Of the glamorous faces peering from the magazine shelves this month, one is sure to stand out, mainly because she also moonlights as the cover girl on postage stamps.
The Queen "made sense" as the cover star for the 300th anniversary issue of Tatler magazine, the editor, Catherine Ostler, says.
In fact, Elizabeth II has been the most frequent of the magazine's cover stars, as Ostler found out for herself while wading through the title's archives as part of her research for the issue.
"We have the most beautiful photos of her and Princess Margaret - remember when they used to wear those matching coats?" Ostler enthuses. "There are ones of her looking so beautiful and Princess Margaret looking like a fox."
Ostler, who has been the editor of the Conde Nast title since February, when she replaced Geordie Greig, who left to edit the London Evening Standard, maintains she never had a game plan to get the top job. Nonetheless, her background couldn't be more suited to a title generally perceived as a "toff's bible".
Ostler attended Cheltenham Ladies' College and read English at St Hilda's College Oxford, before joining Tatler on work experience. She eventually became the magazine's features editor, before moving to The Mail On Sunday and then editing titles including The Times' Weekend section. She then edited the Standard's ES magazine; Nicolas Coleridge, the managing director of Conde Nast, says Ostler described her time at ES as a "five-year job application to Vogue House (where Tatler has its offices)". Ostler is also married to the general manager of Conde Nast, Albert Read.
Mercifully, Ostler does not speak as if she was gargling marbles; nor is she sporting a twin-set. She is fashionably dressed, but not excessively groomed, and her manner is endearingly informal. Her desk is weighed down with a mountain of papers and she seems slightly harried. After coming from a weekly background at ES, Ostler confesses the new deadlines take some getting used to. "My weakness is I expect things to be done more quickly than they realistically should be done on a monthly."
She concedes that Tatler, littered with double- and, indeed, triple-barrelled names no-one outside of the polo set has heard of, is hardly gritty realism. She likes it to be "very glamorous", but is insistent that, far from being stuffy or elitist, there is a mischievousness and a broad mix of people at the heart of Tatler.
Ostler believes the title has become much more meritocratic over the years, and she is intent on widening Tatler's social circle. The anniversary issue illustrates this with a host of writers and artists such as Sam Taylor-Wood. People, Ostler says, "of extreme talent made not born". But Eugenie and Beatrice needn't throw a tantrum just yet. There will always be room for the horsey set. "Those sorts of girls still work in Tatler, but it has to be much broader than that," Ostler says. "I don't want it to feel too narrow a social world."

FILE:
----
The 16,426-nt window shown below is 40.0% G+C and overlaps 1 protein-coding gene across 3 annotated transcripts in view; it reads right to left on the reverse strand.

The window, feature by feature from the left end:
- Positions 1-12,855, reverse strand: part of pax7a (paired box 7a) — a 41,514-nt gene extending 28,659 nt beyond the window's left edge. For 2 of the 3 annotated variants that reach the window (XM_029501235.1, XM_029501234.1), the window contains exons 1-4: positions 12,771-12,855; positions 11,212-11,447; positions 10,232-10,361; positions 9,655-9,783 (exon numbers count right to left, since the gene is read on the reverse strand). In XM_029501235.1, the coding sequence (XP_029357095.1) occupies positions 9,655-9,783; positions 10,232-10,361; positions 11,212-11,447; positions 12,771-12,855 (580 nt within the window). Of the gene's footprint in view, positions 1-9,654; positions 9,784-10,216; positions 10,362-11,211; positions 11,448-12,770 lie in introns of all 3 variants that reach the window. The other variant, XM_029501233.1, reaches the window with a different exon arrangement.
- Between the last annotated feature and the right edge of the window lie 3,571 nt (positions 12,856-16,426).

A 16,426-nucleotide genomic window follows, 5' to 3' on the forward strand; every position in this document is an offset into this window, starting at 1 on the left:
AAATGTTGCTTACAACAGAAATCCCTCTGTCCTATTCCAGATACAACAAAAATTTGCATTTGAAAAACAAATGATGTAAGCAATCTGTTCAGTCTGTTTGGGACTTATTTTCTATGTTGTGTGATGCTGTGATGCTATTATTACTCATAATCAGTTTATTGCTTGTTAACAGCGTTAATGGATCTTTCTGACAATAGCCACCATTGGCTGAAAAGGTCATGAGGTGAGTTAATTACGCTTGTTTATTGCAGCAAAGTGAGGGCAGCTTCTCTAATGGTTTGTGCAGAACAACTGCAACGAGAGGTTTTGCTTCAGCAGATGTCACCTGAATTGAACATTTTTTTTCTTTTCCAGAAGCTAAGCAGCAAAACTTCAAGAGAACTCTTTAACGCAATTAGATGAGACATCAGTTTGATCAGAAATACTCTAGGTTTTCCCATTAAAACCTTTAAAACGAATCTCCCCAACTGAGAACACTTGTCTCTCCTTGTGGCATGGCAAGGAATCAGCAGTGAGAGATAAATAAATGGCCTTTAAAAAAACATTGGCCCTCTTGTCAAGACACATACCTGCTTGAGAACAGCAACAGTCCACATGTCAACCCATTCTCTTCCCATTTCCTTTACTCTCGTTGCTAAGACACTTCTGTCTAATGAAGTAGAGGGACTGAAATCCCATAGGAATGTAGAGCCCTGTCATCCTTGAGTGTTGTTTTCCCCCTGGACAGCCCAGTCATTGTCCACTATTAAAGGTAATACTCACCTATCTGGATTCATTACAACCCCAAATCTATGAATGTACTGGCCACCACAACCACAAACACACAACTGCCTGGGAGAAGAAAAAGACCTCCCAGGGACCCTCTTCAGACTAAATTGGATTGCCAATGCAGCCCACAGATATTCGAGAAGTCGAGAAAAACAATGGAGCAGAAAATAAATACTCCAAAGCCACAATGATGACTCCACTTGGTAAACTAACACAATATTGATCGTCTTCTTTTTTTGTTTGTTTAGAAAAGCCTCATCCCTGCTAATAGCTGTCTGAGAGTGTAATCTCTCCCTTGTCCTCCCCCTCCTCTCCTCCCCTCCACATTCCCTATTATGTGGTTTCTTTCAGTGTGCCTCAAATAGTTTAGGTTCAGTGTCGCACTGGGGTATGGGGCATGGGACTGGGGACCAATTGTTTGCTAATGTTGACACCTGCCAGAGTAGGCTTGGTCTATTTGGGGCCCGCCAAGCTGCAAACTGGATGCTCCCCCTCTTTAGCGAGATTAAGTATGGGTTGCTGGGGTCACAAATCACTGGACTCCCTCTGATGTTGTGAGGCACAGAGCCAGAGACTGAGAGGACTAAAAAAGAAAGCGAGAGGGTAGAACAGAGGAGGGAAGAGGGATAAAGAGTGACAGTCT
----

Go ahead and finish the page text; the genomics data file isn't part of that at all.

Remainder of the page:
She also likes to credit the title with a sense of humour. Tatler's "most invited" list, which has attracted the ire of certain sections of the press for its overt snobbery, is meant as a joke, as a wind-up to generate publicity. Yet people removed from the list often don't see the funny side either, and have been known to phone up the magazine to register their fury.
Tatler's covers have been renowned for their eccentricity over the years (Miss Piggy once featured in the 80s), and Ostler, who admits to an obsession with getting animals on the front, looks set to continue that tradition. A shoot for the June edition, featuring Elizabeth Hurley and a goat, almost descended into farce, but this hasn't put her off. "That goat turned round and pulled off a huge chunk of Hurley's hair. We were horrified. But, it turned out to be a hair piece."
The advertising in the 300th anniversary issue (the title's biggest ever) is almost as captivating as the editorial content. There's a birthday message from Donatella Versace and a triple gatefold Tiffany ad. And Fortnum & Mason, a Tatler advertiser for 100 years, is even selling a special "Tatler tea". It's a luxury love-in. Hardly surprising when you consider typical Tatler readers have homes that are worth five times the national average, and a quarter have a personal stockbroker.
Even so, they are not immune to the recession, and the title's circulation has dropped 5.6 per cent to 85,064. But Ostler is confident of the magazine's resilience. "You can have recessions, but people still want it. Otherwise there wouldn't be a title in the same spirit that is so old," she argues.
Veronica Wadley, Ostler's former boss at the Evening Standard, says she brings "the rigour of an experienced newspaper journalist" to the magazine, and inspires loyalty because she is demanding of staff.
Having a "news gene" as well as being sophisticated sets Tatler apart from other women's glossies, according to Ostler. She no longer sees erstwhile enemy Harper's Bazaar as a rival. "They've gone down a pure fashion route, and we are as much about people as fashion."
The magazine's durability will be ensured, Ostler believes, if it retains the essence that has survived since its very first issue, published in 1709. "If you look at the first issue, it's funny and well written with comment and gossip, and that is just eternally fascinating, come what may," she says.
Lives: Brook Green
Family: Married with three children, aged six, four and two
Last book read: The Misogynist by Piers Paul Read - an absolutely brilliant, though excruciating in parts, novel by my father-in-law. I read it in draft as it's out next year
Must-have item: Nespresso coffee-maker
Motto: "If you can't get to the end, what will the readers think?"